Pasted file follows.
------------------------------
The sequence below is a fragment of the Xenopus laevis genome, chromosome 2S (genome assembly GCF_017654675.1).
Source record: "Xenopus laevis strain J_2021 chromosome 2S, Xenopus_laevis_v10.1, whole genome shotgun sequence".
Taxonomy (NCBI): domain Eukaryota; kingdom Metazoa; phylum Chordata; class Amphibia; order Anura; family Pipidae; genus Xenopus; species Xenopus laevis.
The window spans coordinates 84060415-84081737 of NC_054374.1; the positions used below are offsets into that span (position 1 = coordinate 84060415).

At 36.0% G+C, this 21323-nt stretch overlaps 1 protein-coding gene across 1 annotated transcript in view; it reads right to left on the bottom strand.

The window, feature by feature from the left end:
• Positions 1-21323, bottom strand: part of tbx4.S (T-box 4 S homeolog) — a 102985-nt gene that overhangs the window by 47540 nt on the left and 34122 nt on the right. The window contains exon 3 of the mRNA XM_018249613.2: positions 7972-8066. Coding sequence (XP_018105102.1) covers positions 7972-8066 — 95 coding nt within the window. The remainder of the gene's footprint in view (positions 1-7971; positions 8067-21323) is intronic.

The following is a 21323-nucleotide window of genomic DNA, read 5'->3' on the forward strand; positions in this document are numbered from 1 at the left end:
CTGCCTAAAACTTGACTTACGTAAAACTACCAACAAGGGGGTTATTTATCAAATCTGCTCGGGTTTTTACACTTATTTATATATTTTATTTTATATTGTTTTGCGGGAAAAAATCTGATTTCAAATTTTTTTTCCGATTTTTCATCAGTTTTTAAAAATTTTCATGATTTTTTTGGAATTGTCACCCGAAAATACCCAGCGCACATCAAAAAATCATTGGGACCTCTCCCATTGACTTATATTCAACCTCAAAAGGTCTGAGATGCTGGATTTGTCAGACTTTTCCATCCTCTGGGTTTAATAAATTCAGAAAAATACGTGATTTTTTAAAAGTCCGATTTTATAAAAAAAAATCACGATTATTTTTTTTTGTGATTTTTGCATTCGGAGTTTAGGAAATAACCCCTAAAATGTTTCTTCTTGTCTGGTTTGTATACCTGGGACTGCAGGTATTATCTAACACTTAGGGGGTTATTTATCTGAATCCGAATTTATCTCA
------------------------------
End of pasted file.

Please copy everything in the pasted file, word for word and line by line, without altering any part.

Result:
The sequence below is a fragment of the Xenopus laevis genome, chromosome 2S (genome assembly GCF_017654675.1).
Source record: "Xenopus laevis strain J_2021 chromosome 2S, Xenopus_laevis_v10.1, whole genome shotgun sequence".
Taxonomy (NCBI): domain Eukaryota; kingdom Metazoa; phylum Chordata; class Amphibia; order Anura; family Pipidae; genus Xenopus; species Xenopus laevis.
The window spans coordinates 84060415-84081737 of NC_054374.1; the positions used below are offsets into that span (position 1 = coordinate 84060415).

At 36.0% G+C, this 21323-nt stretch overlaps 1 protein-coding gene across 1 annotated transcript in view; it reads right to left on the bottom strand.

The window, feature by feature from the left end:
• Positions 1-21323, bottom strand: part of tbx4.S (T-box 4 S homeolog) — a 102985-nt gene that overhangs the window by 47540 nt on the left and 34122 nt on the right. The window contains exon 3 of the mRNA XM_018249613.2: positions 7972-8066. Coding sequence (XP_018105102.1) covers positions 7972-8066 — 95 coding nt within the window. The remainder of the gene's footprint in view (positions 1-7971; positions 8067-21323) is intronic.

The following is a 21323-nucleotide window of genomic DNA, read 5'->3' on the forward strand; positions in this document are numbered from 1 at the left end:
CTGCCTAAAACTTGACTTACGTAAAACTACCAACAAGGGGGTTATTTATCAAATCTGCTCGGGTTTTTACACTTATTTATATATTTTATTTTATATTGTTTTGCGGGAAAAAATCTGATTTCAAATTTTTTTTCCGATTTTTCATCAGTTTTTAAAAATTTTCATGATTTTTTTGGAATTGTCACCCGAAAATACCCAGCGCACATCAAAAAATCATTGGGACCTCTCCCATTGACTTATATTCAACCTCAAAAGGTCTGAGATGCTGGATTTGTCAGACTTTTCCATCCTCTGGGTTTAATAAATTCAGAAAAATACGTGATTTTTTAAAAGTCCGATTTTATAAAAAAAAATCACGATTATTTTTTTTTGTGATTTTTGCATTCGGAGTTTAGGAAATAACCCCTAAAATGTTTCTTCTTGTCTGGTTTGTATACCTGGGACTGCAGGTATTATCTAACACTTAGGGGGTTATTTATCTGAATCCGAATTTATCTCA